“Coming home from some denominational meeting, I picked up a ‘Chuck Knows Church’ T-shirt,” Day recalled. “I sent it to him and he laughed. No one could wear that shirt with more truth and integrity!”
Yrigoyen grew up surrounded by Methodist history. Born Dec. 9, 1937, in Philadelphia — one of the cities where Methodism first took root in America — Yrigoyen was the son and namesake of a prominent Methodist pastor who eventually became a district superintendent.
The younger Yrigoyen also grew familiar with the Pennsylvania landmarks and development of the Evangelical Association and United Brethren Church — both forerunners of today’s United Methodist Church. However, the future church historian initially planned a career in railroad management before he discerned a call to ordained ministry. He remained a rail fan with special interest in the Reading and Pennsylvania railroads as well as the trolleys of eastern Pennsylvania.
He earned bachelor’s degrees from the University of Pennsylvania’s prestigious Wharton School and Lancaster Theological Seminary. He went on to earn a master’s degree from Eastern Baptist Theological Seminary and a Ph.D. from Temple University.
Yrigoyen began in parish ministry before soon turning to teaching. He was a professor of religion and chaplain at United Methodist-related Albright College in Reading, Pennsylvania, for 14 years before heading to Archives and History. Albright College awarded him an honorary doctorate in 1987.
“He was one of the first people who modeled for me how you could be both a scholar of church history and a pastor,” said the Rev. William Lawrence, a scholar of American religious history who also grew up in Pennsylvania.
Lawrence earned his Ph.D. at Drew and eventually served as dean of Southern Methodist University’s Perkins School of Theology in Dallas as well as president of the Judicial Council, The United Methodist Church’s top court. He said Yrigoyen helped fellow clergy and academics to refine their thinking.
“He was such a conscientious scholar,” said Lawrence, who is now retired. “He really helped people to have a refined understanding of what we mean by minister and what it means to be in ministry in the broader Wesleyan theological tradition.”
In addition to his work with Archives and History, Yrigoyen was involved in efforts to promote the study of church history. That included serving on the board of the Wesley Works Editorial Project, an ongoing initiative to assemble the definitive collection of John Wesley’s sermons, journals and letters.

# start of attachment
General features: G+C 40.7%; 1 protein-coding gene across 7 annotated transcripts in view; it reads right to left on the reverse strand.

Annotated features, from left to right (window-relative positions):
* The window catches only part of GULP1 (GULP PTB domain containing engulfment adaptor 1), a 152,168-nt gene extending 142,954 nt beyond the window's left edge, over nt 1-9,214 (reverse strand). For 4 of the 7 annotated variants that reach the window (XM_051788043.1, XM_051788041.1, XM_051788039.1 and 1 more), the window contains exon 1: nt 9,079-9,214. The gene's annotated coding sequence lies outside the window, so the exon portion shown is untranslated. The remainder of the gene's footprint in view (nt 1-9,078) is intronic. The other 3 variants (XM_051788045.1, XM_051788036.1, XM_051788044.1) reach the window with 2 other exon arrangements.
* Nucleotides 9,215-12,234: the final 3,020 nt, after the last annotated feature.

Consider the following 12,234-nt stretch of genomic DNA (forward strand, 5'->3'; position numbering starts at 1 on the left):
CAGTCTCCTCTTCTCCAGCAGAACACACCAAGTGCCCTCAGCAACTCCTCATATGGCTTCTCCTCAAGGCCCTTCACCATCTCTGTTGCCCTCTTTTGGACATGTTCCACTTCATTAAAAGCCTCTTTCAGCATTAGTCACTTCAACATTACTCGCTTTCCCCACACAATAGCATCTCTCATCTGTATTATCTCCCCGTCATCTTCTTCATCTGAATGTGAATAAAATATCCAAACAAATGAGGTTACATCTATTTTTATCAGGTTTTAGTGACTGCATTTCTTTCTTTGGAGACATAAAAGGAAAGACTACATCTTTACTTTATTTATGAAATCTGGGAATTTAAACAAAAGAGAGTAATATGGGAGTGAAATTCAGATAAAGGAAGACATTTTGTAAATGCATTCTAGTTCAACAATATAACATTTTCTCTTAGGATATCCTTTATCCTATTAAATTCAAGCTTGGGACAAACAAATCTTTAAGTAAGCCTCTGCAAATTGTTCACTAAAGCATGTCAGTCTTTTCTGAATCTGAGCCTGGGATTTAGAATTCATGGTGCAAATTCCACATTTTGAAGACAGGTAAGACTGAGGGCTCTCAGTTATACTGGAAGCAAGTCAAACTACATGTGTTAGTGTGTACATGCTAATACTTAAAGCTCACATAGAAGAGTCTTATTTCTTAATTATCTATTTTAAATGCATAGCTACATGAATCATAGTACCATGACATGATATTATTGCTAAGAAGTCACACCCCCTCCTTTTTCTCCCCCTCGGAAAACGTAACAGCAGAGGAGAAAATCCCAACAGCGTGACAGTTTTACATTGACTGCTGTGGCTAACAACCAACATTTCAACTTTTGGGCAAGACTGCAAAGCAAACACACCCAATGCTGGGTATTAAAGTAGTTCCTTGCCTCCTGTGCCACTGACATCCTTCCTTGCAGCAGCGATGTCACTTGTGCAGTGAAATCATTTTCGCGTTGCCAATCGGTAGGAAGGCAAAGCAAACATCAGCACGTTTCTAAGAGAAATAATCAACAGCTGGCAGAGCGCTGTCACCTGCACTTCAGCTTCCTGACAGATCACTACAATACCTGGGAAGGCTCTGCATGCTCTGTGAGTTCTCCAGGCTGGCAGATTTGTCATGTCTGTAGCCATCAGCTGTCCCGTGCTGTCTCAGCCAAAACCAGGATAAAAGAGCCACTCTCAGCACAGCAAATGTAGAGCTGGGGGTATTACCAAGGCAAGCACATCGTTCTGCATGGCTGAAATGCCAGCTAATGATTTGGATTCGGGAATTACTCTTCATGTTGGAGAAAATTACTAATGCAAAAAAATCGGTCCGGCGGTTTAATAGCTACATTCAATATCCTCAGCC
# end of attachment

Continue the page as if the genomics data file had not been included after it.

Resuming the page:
“I came to appreciate Chuck’s strong support of the Wesley Works Project, bringing both enthusiasm and wise perspective to our editorial board,” said the Rev. Randy Maddox, the project’s current general editor and a professor emeritus at Duke Divinity School in Durham, North Carolina.
“But I will remember most of all Charles Yrigoyen as a winsome soul and good friend.”
Neil Alexander, retired top executive of the United Methodist Publishing House in Nashville, Tennessee, worked with Yrigoyen as a publisher and as a fellow agency executive. Alexander said Yrigoyen never failed to keep his promises, meet his deadlines and “add more than a smidgen of wisdom.”
“He invariably teased our imaginations with his keen sense of how history illumines the present, and graced us with his genuine love of God and neighbor, guileless pragmatism and incessant good humor,” Alexander said.
Throughout his ministry, Yrigoyen not only stayed in touch with the roots of Methodism but also his own in eastern Pennsylvania. The Eastern Pennsylvania Conference admired him, too, electing him eight times as a delegate to General Conference, the denomination’s top lawmaking assembly.
Upon his retirement, Yrigoyen and his wife, Jean, made their church home at First United Methodist Church in Lancaster. The Rev. Joe DiPaolo, the congregation’s lead pastor and a fellow historian, called Yrigoyen “a Christian gentleman.”
“He wanted to point people to Christ, and he wanted to point people to the Wesleyan way,” DiPaolo said. “That’s what he was about.”